Last week was all about Apple (NASDAQ:AAPL) as the company held its annual developers conference. CEO Tim Cook used his keynote address to take swipes at Microsoft and Google (NASDAQ:GOOG). But while the criticisms were accurate (and hit the nail on the head), Cook's complaints against the Android operating system won't cause Google to lose market share anytime soon. So what exactly did Tim Cook say -- and why doesn't it matter?
Cook made several comments about Google's Android. The one about China was downright misleading. Cook boasted that almost half of Apple's customers in China had switched from Android to an iPhone. Cook neglected to include the fact that Apple only began a major iPhone push in that country late last year, so it stands to reason that customers would jump at the chance to try an Android alternative. But Cook's other Google criticisms were more on point.
Google's low adoption for newer Android
Cook's key Google criticisms came down to newer versions of Android having a lower adoption rate and that the Google Play app store isn't as well monitored as Apple's.
The slide Cook showed for adoption rates pointed out that only about 9% of Android users have installed version 4.4, the newest release that goes by the nickname KitKat. Cook then pointed out that iOS 7, which was released a mere month earlier than KitKat last fall, is present in about 89% of iPhones.
Is that true?
According to data Google collected during a recent seven-day period, KitKat represented nearly 14% of Android version distribution. Jelly Bean, which was released in 2012, had the highest distribution with 58% across its three versions. But that data came out after Cook's keynote and still supports his general notion: older versions of Android have far more users than newer versions.
But one of the reasons that Android has leapt ahead of Apple's iOS in market share is that Android comes with phones of all shapes and prices. So newer, high-end Android phones will have KitKat installed. But cheaper devices -- including the Moto X and the lower-tier prepaid phones available from StraightTalk -- will run Jelly Bean or earlier.
And that tactic has given Google a large advantage. According to Gartner, Android phones held 78% of the worldwide smartphone market last year. Apple came in second with about 16%.
But Tim Cook did make a better point with his Android security comments.
Android more prone to malware
Cook claimed that 99% of mobile malware occurs on the Android platform. He followed with a slide quoting ZDNet's Adrian Kingsley-Hughes, who wrote: "Android fragmentation is turning devices into a toxic hellstew of vulnerabilities."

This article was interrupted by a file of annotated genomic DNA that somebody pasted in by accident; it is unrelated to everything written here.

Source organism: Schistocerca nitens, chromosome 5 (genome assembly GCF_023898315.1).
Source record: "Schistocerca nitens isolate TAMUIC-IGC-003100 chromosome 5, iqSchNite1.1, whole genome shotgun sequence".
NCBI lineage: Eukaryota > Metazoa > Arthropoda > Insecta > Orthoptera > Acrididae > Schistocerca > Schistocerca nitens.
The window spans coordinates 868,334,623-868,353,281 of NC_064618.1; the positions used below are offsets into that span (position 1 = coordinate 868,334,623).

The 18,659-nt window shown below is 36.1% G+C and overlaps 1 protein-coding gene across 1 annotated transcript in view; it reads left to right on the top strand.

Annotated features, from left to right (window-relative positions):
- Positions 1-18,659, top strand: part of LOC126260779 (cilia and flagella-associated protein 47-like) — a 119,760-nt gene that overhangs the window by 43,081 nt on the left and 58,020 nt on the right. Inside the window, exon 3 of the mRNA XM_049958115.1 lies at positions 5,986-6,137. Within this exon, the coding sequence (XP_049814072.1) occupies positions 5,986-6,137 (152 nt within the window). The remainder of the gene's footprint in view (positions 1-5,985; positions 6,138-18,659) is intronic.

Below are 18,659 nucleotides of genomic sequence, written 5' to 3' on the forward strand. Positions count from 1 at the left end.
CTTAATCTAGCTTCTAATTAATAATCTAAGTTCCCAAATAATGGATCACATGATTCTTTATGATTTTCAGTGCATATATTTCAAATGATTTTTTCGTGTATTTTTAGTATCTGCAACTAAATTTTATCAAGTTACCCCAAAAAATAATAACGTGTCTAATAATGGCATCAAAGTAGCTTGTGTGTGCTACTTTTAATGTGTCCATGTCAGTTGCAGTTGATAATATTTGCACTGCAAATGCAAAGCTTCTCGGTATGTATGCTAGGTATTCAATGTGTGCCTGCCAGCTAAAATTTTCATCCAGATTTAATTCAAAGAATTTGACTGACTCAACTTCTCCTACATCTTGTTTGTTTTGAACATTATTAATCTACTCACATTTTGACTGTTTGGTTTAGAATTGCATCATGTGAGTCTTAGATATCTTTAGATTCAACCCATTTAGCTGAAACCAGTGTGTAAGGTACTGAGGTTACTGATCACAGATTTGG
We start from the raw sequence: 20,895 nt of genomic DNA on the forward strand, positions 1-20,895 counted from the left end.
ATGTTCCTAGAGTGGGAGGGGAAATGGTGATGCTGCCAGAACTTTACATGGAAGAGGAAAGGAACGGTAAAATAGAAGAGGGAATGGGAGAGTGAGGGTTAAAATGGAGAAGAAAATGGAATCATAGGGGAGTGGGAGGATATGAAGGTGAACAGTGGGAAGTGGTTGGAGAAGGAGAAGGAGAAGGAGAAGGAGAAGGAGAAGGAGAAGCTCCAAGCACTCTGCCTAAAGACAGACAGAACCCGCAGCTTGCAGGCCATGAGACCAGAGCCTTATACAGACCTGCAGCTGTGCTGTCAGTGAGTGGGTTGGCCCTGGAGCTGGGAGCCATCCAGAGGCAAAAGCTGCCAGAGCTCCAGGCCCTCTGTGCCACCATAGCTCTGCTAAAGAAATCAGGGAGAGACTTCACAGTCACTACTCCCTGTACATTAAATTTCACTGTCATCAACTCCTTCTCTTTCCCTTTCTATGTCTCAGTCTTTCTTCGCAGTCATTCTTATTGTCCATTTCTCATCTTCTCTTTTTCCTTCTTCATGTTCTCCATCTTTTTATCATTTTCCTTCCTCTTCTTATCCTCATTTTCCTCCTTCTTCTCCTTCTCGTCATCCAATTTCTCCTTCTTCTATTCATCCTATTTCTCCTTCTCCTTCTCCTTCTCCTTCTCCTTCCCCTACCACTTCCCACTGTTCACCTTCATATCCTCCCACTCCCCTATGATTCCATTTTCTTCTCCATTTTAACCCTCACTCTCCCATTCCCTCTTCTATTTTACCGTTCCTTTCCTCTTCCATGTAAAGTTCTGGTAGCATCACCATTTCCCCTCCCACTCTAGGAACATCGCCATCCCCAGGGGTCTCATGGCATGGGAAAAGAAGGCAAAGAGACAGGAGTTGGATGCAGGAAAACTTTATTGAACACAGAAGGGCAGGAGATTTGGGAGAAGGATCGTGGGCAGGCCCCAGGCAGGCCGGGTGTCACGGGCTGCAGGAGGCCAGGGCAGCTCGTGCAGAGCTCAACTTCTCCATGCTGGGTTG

And neither Cook nor Kingsley-Hughes is wrong that Android has far more security problems than iOS devices. Part of that does come from the fragmentation (or the coexistence) of too many versions at one time, but Android's app store was built with an eye toward open source and personalization. So Google doesn't have as rigorous of a screening process as Apple and that can lead to security issues.
But Android users with KitKat who use the app store with the same responsibility of web surfing -- or not clicking a link in an email from a Nigerian prince -- aren't likely to run into a major problem with an Android device. Many users of low-end Android devices simply can't shell out the money required for an iPhone, and have to live with the app store's positive and negative aspects.
Foolish final thoughts
Tim Cook made a good point against Google but it won't help Apple bulldoze Android's market share. Android has too many devices across price ranges that can appeal to a wider audience. That's not to say Android doesn't have some glaring flaws, but Apple shouldn't throw stones in glass houses ... lest someone point out the Maps problem, to name one flub.
Brandy Betz has no position in any stocks mentioned. The Motley Fool recommends Apple and Google (C shares). The Motley Fool owns shares of Apple and Google (C shares). Try any of our Foolish newsletter services free for 30 days. We Fools may not all hold the same opinions, but we all believe that considering a diverse range of insights makes us better investors. The Motley Fool has a disclosure policy.
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